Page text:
New York City, 1st May, 1912
Jennifer stood outside the imposing arch which fronted the Chelsea Piers. She had promised Max she would stay away, that this first day of the new month, nearly two weeks after their arrival in New York City, would be the first day of their new life. But it had proved impossible, the draw of the dockside overpowering, the hope that against all odds her sister was alive drawing her back again and again to the place where the Titanic should have berthed. As had Max prepared to leave for his office that morning, she had pasted a smile on to her face, promised that she would look through the real estate details of the premises for their new business, and told him stoically that she was fine, just fine.
She was not, though she was putting up a good pretence of coping because that’s what her nature dictated. Max hadn’t believed her, but he was not, thank goodness, the kind of man who assumed he knew best. One of the things she loved about him most was the enormous effort he made not to be overly-protective, not to wrap her in cotton, not to make her decisions for her. ‘This is our life,’ he told her each night as he tried to persuade her to look forward, ‘not just mine. Whatever our future is, we’ll make it together.’
But how could she look forward when the past was still unresolved? Max had told her he loved her on board the RMS Carpathia, but she had not returned the sentiment. Not aloud. ‘I’d know if something had happened to her,’ Jennifer had said instead, repeating the words of comfort Max had offered her.
He had agreed, all the way to New York, for days afterwards, but now, when she said those words, he remained silent. It wasn’t punishment for his realism, but superstition which made her hold back telling him how she felt about him. She knew she loved him, had known as she watched from the lifeboat as the Titanic went down, but she couldn’t tell him. It was foolish, but she felt if she told him she’d be giving up on Maud. Jennifer’s fingers crept to the necklace which bore her name. ‘I love you, Maudie,’ she whispered instead.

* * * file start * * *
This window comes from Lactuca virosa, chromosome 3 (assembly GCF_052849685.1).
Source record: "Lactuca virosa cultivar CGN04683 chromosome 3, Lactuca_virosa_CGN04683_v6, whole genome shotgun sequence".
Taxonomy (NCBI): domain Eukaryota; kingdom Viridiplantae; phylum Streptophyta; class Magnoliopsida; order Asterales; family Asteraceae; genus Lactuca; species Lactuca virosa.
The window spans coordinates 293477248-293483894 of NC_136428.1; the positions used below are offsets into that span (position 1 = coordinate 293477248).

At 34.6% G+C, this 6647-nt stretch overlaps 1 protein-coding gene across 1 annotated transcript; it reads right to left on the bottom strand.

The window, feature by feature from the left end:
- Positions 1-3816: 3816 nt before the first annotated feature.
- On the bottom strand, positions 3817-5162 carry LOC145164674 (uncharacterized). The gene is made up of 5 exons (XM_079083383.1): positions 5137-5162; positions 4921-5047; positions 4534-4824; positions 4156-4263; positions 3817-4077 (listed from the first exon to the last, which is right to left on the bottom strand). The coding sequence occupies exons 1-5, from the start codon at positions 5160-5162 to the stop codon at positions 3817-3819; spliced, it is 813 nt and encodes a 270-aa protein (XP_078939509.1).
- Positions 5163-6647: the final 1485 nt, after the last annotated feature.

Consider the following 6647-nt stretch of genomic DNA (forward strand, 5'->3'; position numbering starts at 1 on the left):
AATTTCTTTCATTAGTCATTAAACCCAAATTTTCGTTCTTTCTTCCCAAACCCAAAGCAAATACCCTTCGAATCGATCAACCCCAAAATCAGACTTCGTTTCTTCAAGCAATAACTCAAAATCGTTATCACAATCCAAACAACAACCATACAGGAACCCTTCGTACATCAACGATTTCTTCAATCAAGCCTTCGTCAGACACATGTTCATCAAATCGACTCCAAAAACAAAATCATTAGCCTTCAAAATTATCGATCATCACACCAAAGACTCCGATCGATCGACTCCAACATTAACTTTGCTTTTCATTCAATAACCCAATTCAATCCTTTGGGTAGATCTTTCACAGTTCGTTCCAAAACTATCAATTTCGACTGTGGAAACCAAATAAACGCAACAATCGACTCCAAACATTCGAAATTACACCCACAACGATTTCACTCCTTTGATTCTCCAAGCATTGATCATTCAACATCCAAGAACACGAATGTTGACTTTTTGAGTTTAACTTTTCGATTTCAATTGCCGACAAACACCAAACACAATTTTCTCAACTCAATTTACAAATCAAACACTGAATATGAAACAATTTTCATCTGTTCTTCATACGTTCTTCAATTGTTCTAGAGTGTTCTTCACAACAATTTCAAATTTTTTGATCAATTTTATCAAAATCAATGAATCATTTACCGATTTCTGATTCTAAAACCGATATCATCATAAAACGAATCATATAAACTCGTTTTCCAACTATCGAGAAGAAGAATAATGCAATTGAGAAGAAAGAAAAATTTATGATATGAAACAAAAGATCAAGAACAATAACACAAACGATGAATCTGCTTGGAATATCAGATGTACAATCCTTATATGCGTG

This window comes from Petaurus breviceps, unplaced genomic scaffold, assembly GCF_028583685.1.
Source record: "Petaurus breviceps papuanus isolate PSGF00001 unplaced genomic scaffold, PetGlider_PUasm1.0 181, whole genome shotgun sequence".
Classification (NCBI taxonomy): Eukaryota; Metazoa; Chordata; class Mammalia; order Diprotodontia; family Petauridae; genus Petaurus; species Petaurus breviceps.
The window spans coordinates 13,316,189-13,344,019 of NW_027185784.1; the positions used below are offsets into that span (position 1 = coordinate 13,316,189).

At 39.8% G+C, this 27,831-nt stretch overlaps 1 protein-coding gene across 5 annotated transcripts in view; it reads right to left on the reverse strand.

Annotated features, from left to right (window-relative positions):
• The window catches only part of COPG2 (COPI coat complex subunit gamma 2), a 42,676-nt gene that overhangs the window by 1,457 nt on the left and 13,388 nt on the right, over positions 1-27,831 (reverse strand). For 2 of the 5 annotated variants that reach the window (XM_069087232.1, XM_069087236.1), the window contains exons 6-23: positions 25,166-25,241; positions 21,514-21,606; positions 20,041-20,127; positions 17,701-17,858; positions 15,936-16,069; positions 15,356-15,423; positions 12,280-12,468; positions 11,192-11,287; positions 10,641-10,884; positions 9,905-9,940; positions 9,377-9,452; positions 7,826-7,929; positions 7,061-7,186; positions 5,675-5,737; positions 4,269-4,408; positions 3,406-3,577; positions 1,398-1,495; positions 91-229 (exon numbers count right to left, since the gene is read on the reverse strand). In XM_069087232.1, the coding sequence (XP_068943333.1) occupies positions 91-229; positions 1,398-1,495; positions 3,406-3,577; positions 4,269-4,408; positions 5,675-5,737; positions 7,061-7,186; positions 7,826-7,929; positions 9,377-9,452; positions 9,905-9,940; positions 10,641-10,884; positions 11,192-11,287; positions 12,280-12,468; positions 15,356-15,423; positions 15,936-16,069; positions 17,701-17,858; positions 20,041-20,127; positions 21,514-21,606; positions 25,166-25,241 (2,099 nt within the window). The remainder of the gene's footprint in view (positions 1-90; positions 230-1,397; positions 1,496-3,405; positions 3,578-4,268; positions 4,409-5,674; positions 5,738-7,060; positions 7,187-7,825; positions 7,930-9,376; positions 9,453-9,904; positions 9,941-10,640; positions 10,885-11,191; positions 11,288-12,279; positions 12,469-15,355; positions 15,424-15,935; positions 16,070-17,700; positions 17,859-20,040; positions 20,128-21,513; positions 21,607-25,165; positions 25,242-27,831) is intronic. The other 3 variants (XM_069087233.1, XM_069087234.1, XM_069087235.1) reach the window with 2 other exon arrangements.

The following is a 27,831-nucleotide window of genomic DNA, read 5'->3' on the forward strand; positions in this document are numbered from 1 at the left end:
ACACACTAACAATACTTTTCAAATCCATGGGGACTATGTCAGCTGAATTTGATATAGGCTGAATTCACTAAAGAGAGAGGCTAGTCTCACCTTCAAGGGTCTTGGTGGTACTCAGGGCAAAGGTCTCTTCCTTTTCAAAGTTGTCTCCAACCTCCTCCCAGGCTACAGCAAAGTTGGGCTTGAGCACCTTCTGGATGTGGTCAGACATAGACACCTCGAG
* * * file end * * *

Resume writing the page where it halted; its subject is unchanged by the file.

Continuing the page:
The necklace was the partner of the one her twin sister wore. It was the one tangible thing which gave credence to her belief that Maud was not dead. None of the drowned brought to shore in Canada had worn such a necklace, Max told her, after he had pulled every possible string to find out. Though many of the drowned were not recovered, he had added, gently but firmly. Another thing she loved about him, his honesty. But he was wrong. He had to be wrong.
‘Maudie.’ Jennifer closed her eyes tight, oblivious of the hustle and bustle around her. ‘Maud,’ she whispered, remembering that last moment together when her sister had thrown her into the lifeboat. Jennifer delved down, into her heart, into the deepest part of herself, where her twin had always lived. Her shadow. Her other half. And Maud was there still. She was there.
A blast from a ship’s funnel made Jennifer jump. Turning her back on the Chelsea Piers, she made her way towards a smaller, less glamorous, open quay, where a smaller and much less glamorous ship than anything Cunard owned was berthing. She watched as the stevedores secured the ropes and pulled the gangways into place. The passengers, clutching wicker baskets and bundles of belongings tied with rope, trailing children, were obviously of the poorest sort. They walked towards customs in that dazed, swaying way of the disoriented who had been too long at sea. She’d noticed it before on her daily visits here, as she gazed out in the direction of the ocean. It wasn’t that she sought Maud, simply that she was drawn here, to this place of arrivals and beginnings. Of hope, burning inside her like the Statue of Liberty’s flame.